Sunday, January 24, 2010

Album Review: Vampire Weekend-Contra

Hype:to create interest in by flamboyant or dramatic methods; promote or publicize showily: a promoter who knows how to hype a prizefight.

Divide: to separate into parts, groups, sections, etc.

When asked to describe Vampire Weekend's short history as a band, these are two words that come immediately to mind. Hype, because they were immediately thrown into the "hype machine" created by the media. Divide, because they created a divide among music fans, and you either loved or hated them. Honestly, I can say that I was one who neither loved or hated them, at least upon first listen of their self-titled debut album. I liked certain elements they offered, but was unimpressed as a whole with what they were doing. It took a few listens, but eventually I became hooked on that album's clean, simple sound and production, and the witty lyrics. The fact that the band hailed from an Ivy League school (Columbia University) didn't really have too much of an effect about how I felt about the music.

Now, less than two years after their debut, their follow-up, Contra, comes to the forefront of the music world (the fact that Contra debuted at #1 on the Billboard charts, to me, is pretty awesome). After listening to this album a couple times, I've come to the conclusion that Vampire Weekend has done nothing to win over their haters, but to me, that's a good thing. They're secure with who they are musically and lyrically, and the fact that they've embraced this instead of running from it shows me that they're probably more ready for the spotlight than a lot of bands that secure it as quickly as they have.

The album kicks things off with Horchata, which is an unusual choice for an album opener. Instead of starting things off with a punchy, catchy number, Horchata is breezy, mellow, and altogether different. They immediately manage the "different, but still them" thing that so many bands try, but fail at. Right away, it's apparent that Vampire Weekend is a band that could write great songs without even trying. The lyrics are appropriately light, but singer Ezra Koenig knows how to wordplay. He rhymes "Horchata" with "balaclava", "Aranciata", and "masada", but instead of sounding forced (which is a serious risk one runs when rhyming weird, random seeming words), it sounds completely natural.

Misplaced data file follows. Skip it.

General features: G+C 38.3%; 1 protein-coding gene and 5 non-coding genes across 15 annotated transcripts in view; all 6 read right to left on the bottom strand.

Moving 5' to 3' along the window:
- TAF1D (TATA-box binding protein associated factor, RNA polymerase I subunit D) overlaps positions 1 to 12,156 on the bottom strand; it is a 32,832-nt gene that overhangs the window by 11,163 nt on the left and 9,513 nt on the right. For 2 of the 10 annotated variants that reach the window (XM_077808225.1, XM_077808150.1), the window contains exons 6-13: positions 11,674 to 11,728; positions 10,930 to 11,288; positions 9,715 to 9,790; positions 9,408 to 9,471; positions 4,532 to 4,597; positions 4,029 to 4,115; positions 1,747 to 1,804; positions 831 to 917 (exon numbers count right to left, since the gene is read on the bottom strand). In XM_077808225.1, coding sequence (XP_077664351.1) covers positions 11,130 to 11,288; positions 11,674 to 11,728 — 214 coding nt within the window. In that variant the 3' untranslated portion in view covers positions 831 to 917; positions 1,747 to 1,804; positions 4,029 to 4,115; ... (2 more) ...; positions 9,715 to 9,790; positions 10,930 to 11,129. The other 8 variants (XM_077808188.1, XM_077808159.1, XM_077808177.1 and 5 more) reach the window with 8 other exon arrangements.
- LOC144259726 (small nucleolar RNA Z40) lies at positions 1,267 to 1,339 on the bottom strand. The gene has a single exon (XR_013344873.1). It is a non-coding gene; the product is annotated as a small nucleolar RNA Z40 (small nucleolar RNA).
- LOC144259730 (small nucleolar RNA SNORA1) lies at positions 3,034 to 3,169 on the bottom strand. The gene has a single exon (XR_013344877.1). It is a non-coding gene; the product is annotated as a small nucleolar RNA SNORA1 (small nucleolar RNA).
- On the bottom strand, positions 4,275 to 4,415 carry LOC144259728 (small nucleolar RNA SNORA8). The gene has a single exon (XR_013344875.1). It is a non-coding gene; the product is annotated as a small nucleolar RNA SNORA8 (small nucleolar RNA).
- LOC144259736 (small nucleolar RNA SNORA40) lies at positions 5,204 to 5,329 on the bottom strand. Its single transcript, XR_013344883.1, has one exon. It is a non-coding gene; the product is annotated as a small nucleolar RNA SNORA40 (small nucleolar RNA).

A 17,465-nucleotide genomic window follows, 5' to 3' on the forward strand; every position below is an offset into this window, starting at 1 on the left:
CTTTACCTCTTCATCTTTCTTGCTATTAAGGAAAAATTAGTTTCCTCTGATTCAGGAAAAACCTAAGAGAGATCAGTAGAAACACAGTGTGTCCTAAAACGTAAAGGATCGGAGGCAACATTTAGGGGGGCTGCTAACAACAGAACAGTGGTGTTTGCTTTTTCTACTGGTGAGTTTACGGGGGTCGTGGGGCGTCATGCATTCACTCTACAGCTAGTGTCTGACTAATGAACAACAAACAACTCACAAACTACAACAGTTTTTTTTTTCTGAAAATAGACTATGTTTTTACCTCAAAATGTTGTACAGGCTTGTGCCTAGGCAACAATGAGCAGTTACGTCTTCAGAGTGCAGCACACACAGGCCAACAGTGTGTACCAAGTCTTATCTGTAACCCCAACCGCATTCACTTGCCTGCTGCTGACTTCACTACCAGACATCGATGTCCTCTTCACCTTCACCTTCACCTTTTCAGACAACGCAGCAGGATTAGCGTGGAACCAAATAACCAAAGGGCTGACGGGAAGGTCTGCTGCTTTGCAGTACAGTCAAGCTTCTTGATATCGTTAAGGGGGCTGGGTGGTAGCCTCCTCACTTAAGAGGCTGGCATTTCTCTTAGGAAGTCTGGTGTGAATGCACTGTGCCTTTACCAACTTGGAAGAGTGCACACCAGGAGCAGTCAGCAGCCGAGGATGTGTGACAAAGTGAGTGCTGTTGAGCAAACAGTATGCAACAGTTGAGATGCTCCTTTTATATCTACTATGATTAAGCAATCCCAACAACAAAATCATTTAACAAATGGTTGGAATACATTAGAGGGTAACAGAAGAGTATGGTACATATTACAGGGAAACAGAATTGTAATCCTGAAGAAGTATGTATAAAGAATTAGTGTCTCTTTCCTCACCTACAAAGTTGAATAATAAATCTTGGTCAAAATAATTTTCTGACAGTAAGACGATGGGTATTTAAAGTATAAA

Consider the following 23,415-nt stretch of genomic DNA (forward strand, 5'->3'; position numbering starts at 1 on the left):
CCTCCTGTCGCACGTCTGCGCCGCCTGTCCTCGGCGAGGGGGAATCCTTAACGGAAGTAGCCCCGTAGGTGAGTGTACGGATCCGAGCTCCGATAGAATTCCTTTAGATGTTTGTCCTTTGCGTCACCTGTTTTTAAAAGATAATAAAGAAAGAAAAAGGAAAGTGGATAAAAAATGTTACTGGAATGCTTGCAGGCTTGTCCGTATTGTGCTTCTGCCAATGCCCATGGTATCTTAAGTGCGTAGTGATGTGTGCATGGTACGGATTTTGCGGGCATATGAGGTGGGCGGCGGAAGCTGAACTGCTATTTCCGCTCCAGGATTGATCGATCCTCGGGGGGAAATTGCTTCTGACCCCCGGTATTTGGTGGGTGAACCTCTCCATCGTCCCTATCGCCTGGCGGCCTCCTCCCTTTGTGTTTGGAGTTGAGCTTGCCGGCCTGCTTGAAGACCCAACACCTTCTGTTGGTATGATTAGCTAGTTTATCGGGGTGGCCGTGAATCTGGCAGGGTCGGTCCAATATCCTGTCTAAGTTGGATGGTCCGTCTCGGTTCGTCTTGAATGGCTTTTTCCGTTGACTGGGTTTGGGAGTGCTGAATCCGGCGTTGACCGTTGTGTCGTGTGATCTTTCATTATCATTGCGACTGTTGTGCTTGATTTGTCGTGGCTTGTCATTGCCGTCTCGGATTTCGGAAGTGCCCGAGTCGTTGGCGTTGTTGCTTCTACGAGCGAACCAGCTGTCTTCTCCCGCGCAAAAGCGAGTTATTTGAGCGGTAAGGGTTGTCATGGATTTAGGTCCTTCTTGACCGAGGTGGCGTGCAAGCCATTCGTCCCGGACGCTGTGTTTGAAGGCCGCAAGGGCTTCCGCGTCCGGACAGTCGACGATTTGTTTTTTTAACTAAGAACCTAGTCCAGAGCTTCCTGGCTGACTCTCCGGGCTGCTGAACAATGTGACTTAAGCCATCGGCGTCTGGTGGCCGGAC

Next track, White Sky, starts off with an electronic rhythm that sounds like it comes straight from a Nintendo game. During the chorus, Ezra shows off a falsetto that wasn't even hinted at before. Something one can't help but notice is the complete lack of guitar over the first two songs. It makes it's first appearance in third track, Holiday, but it's a bit more punchy than the perfectly clean sound of before.

Fourth track, California English, features chaotic drumming, echoed vocals, and orchestral and electronic backings. Although this combination seems odd on paper, it really works in execution. Ezra also shows some guitar playing abilities on this song that were only hinted at in the past.

Taxi Cab is a slower number that sounds like it could have come off any number of 80's albums. The lyrics are at once simple and clever. Backed by a plinking piano riff and electronic beats, not to mention a harpsichord solo, this song is probably my favorite on the album.

First single, Cousins, is the closest to punk Vampire Weekend has ever gotten. That being said, the only thing is has in common with most punk music is it's tempo. If anything, the tone of the guitar and the controlled chaos of the music remind me a bit of The Clash. This is the closest the band gets to the sound of their first album, but it's still pretty different than anything they've done before.

Diplomat's Son shows the diversity of the band's influence, as they sample fellow XL Recordings artist M.I.A. The band closes the album off with I Think Ur a Contra, which is as close as the band gets to a political statement, albeit one within a twisted love-lost song. Musically, it sounds largely like a sound collage that would have fit in well with John Lennon's avant-garde phase, at least until the chorus kicks in. Toward the end, the melody takes shape a little more distinctively, as we hear both piano and acoustic guitar fit their way into the tune.

One thing that is immediately apparent with this album is that there's no standout track. There's not a single song on here I'd skip ahead to get to. As this was the case with their first album as well, I'm sure this won't create issues in my future enjoyment of Contra. In a way, I respect that fact, as the band could have gone for the brass ring and written an obvious single in an attempt at major mainstream success. However, they've obviously become very comfortable in their own skins, and are happy with what they're doing. Very rarely do you have a band that can so effortlessly combine the catchy and the quirky as well as Vampire Weekend has done here. Although we're less than a month into 2010, it's probably not too early to say that this one will likely find it's way onto my top ten list of the year.

Taxi Cab